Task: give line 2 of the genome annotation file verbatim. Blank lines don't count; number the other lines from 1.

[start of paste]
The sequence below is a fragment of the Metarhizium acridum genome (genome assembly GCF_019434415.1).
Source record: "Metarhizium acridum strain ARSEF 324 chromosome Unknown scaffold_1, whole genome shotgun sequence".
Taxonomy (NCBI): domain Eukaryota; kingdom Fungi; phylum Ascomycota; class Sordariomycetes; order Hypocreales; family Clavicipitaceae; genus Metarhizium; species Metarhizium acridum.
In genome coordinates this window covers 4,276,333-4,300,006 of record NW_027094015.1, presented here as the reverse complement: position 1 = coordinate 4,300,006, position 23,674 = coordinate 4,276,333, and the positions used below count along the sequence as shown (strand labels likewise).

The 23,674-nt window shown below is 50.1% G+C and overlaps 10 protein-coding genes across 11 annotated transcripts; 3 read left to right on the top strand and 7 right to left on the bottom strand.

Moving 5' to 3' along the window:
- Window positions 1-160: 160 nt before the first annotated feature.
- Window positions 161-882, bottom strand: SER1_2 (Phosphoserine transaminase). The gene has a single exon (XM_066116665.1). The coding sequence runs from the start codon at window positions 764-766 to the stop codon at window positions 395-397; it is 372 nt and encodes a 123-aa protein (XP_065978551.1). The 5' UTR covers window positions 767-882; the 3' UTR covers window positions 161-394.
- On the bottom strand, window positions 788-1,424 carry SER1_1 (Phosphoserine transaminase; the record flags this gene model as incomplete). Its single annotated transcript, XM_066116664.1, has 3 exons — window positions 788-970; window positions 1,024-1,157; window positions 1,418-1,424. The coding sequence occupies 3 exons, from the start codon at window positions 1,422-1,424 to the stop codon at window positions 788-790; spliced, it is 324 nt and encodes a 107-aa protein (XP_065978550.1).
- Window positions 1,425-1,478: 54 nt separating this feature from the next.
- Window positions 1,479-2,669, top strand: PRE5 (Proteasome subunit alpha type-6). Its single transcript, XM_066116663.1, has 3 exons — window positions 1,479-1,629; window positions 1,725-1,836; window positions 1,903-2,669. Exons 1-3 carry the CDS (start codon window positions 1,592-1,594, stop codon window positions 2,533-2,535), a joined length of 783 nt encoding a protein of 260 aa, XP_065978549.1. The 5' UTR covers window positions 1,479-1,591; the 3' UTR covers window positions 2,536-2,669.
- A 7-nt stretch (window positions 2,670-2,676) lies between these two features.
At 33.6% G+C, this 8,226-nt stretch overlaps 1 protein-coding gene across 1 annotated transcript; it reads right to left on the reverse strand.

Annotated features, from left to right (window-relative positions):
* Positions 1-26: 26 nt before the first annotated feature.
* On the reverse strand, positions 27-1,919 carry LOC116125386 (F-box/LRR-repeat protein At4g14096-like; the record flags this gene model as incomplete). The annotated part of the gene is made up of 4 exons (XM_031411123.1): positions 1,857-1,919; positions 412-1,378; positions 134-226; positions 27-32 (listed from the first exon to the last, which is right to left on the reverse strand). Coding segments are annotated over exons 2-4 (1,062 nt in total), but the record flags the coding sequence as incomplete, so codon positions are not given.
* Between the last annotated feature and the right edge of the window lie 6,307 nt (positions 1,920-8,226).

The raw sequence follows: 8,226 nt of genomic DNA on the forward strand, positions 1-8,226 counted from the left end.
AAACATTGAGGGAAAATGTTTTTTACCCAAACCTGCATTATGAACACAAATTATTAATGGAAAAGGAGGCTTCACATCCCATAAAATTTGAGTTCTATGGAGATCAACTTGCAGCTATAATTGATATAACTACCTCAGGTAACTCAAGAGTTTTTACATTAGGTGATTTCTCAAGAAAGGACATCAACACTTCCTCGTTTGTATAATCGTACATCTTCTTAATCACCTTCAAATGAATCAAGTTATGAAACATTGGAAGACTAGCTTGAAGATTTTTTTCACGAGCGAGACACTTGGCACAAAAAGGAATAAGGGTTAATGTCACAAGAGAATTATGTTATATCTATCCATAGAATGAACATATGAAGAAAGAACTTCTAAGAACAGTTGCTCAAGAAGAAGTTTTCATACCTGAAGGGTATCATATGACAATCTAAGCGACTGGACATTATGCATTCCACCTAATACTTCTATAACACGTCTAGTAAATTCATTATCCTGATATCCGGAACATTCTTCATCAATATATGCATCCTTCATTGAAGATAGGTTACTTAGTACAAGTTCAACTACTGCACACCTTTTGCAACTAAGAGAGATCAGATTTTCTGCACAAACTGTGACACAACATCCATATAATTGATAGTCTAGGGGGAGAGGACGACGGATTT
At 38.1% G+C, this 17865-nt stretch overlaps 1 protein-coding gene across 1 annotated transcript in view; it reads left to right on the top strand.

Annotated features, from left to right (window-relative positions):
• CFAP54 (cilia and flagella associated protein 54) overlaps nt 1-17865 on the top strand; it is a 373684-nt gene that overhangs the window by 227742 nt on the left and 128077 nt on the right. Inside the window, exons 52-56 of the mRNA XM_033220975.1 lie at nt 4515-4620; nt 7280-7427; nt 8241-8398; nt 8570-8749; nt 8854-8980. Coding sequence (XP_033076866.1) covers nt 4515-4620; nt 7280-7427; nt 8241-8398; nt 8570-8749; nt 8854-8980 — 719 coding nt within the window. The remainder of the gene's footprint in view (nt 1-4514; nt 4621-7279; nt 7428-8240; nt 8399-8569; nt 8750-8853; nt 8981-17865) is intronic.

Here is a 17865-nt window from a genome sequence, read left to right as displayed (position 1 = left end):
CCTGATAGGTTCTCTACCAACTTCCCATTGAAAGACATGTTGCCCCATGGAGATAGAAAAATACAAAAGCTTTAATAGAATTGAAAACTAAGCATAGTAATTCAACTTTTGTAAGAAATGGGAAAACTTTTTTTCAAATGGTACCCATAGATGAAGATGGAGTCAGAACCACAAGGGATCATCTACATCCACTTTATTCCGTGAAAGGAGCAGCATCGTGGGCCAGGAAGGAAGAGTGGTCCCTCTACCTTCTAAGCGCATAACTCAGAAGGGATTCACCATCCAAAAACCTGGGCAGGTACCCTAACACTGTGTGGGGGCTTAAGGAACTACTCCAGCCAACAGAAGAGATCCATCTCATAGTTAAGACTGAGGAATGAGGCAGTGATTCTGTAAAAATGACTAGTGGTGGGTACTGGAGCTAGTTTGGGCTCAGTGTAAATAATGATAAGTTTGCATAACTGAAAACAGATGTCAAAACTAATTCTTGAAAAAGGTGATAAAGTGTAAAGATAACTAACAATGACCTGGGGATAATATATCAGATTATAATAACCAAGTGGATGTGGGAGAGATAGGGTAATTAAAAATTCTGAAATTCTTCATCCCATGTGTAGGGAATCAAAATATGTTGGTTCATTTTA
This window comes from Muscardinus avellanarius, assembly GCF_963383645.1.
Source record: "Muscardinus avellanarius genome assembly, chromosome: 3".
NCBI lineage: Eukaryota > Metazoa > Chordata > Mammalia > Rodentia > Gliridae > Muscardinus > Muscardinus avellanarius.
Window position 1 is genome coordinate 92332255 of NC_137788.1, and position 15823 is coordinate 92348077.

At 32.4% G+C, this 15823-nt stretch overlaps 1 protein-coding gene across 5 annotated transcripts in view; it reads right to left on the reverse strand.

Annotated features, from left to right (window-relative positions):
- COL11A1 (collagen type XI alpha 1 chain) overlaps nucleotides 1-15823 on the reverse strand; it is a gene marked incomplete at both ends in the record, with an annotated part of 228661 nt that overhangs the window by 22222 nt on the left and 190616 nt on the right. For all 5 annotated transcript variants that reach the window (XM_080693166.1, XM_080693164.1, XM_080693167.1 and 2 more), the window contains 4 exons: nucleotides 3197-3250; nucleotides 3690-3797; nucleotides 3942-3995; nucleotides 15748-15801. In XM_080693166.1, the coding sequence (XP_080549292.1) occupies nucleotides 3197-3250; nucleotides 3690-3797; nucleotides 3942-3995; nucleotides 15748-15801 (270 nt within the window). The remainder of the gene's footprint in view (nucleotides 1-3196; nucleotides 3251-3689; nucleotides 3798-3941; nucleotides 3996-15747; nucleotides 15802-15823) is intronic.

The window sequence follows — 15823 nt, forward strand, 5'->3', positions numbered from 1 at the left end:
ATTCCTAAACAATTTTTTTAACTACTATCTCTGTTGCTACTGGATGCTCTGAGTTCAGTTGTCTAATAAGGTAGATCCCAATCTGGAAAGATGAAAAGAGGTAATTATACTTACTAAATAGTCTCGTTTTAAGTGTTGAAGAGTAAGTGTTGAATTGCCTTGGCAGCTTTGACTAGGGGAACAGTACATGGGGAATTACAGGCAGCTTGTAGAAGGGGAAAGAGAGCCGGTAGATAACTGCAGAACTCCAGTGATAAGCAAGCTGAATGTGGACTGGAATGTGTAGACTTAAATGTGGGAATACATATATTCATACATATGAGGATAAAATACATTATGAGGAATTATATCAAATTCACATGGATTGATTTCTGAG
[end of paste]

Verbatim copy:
Source record: "Metarhizium acridum strain ARSEF 324 chromosome Unknown scaffold_1, whole genome shotgun sequence".